Welcome to RMB’s Naked Pictures of Faceless People, a series of guest posts from diverse anonymous bloggers. (Read more about NPFP’s origins.) These are the posts that are jumping to get out of us, but for whatever reason — safety, embarrassment, conflict of interest, protection of loved ones’ reputations or feelings, or so on — we don’t or won’t or can’t post at our own blogs. Anyone, whether blogger or reader only, is welcome to submit or discuss a potential post by emailing me at arwyn at raisingmyboychick dot com.
Trigger Warning: There is a trigger warning on this post for stillbirth and suicide ideation.
After The World Stopped Turning
We had been sequestered in our home for days. I was so fragile that I could crack and crumble to the floor if I began thinking about anything more than breathing in and out. I had my husband, but he didn’t understand. I had my 14 month old, but he didn’t understand. I had friends who might understand, but I wouldn’t let them help me.
I ventured out of the house because the fall weather was calling to my 14 month old and I couldn’t keep him from life even though I was no longer with the living. I strapped him into his carseat tightly and took him to the playground.
He couldn’t wait to be free of me as I lowered him to the grass at the side of the car. He ran toward the slide and I panicked. I slammed the car door shut and quickly caught up his hand in mind. He smiled his sunlit smile and I tried to respond like I used to.
I climbed to the heights above the smallest slide, placed my son carefully on my lap and slowly slid down, cradling him tightly against me to protect him. I made certain not to allow any of his limbs to extend outward because a broken joint could happen so quickly on a slide.
When my feet touched the ground, he squirmed away from me and ran back to the steps. I struggled to catch him up, but he was already climbing up and there were children between us. He was at the top of the towering play structure, a full three feet off the ground, and I knew I was about to watch my child die.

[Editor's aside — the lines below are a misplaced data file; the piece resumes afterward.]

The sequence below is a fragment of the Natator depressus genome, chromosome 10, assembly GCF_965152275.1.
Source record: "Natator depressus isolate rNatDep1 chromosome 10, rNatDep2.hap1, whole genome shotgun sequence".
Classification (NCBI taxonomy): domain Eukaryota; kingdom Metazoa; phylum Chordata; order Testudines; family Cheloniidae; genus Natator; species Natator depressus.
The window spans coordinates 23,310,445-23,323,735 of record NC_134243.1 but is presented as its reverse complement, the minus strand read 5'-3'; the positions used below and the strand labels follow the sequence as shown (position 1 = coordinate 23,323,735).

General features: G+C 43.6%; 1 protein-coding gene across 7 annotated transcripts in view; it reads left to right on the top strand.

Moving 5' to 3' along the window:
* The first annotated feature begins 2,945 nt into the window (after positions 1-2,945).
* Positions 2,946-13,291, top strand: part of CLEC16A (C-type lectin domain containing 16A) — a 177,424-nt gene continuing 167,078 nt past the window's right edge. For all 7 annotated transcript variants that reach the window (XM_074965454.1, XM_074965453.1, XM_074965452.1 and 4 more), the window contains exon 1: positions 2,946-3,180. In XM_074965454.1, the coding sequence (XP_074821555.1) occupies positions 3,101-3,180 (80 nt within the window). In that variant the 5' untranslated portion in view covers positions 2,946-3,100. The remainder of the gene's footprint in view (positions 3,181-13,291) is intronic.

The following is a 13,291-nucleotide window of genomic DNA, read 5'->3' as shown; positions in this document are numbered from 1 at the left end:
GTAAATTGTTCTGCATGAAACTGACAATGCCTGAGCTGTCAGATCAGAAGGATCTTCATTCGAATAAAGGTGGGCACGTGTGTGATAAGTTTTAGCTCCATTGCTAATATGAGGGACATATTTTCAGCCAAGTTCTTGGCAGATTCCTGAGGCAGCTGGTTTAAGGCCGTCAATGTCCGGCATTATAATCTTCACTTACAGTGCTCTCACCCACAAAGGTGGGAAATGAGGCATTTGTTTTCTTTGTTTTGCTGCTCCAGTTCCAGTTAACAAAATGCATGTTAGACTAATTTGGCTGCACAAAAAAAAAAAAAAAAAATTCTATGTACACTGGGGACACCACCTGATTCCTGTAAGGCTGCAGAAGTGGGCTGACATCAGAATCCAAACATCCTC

I watched from my trapped mind as he fell those three feet onto the padded, recycled tire covering around the play structure. I saw with my horror-filled imagination as his head hit the padding and crushed his life away. In my imagination, I couldn’t get to him in time to save him.
As he slid down the slide and ran up behind me giggling, I was frozen in my horrible panicked fantasy. My 14 month old son would die within my imagination just as surely as my daughter had died within my body a few days earlier. She was twenty-three weeks when her heart failed. I knew she was already dead when I gave birth to her body unassisted at home.
If I was going to let my son live, then I needed to stop hovering. Walking 10 feet away from the play structure to sit on the bench was hard. I wasn’t sure I would make it without crumbling apart, but I did it. I could do that for my son, if not for myself.
I did crumble when a playgroup arrived shortly after with three heavily pregnant mothers, smiling and unknowing how painful it was to see them. I cried silently behind my Jackie O sunglasses and watched my son play. I still believed that he would fall to his death at any moment.
Once I had myself together enough to gather up my son and get back to the car, we returned to our house and I began my new plan. I was staying alive to give my son breastmilk, but if I pumped and built up a large enough freezer stash, I felt I could be free to end my life.
Unfortunately, my husband was warned by my midwife to watch me for such a plan. He told me to get some professional help. I fought against it, but agreed to do it as long as I could continue unhindered in my milk-stash plan.
I saw a therapist who specialized in birth PTSD. She helped me a little, but my body had other therapy planned for me. I discovered I was pregnant for a third time. I knew it was a boy and I knew my body can nurture and birth boys well. I may still not have been be sure whether I’m meant to stay here, but I knew this growing healthy boy was.
I look back on this time after having birthed two more thriving baby boys. If my daughter had survived, I would not have my second and third sons. I have not reconciled my desire for all four of my children to be alive with me. But, I have found a sort of peace in the exercise of letting my children run and play without a hovering mom. It is getting easier, even though it is not getting better. I no longer keep any milk stashed in my freezer.
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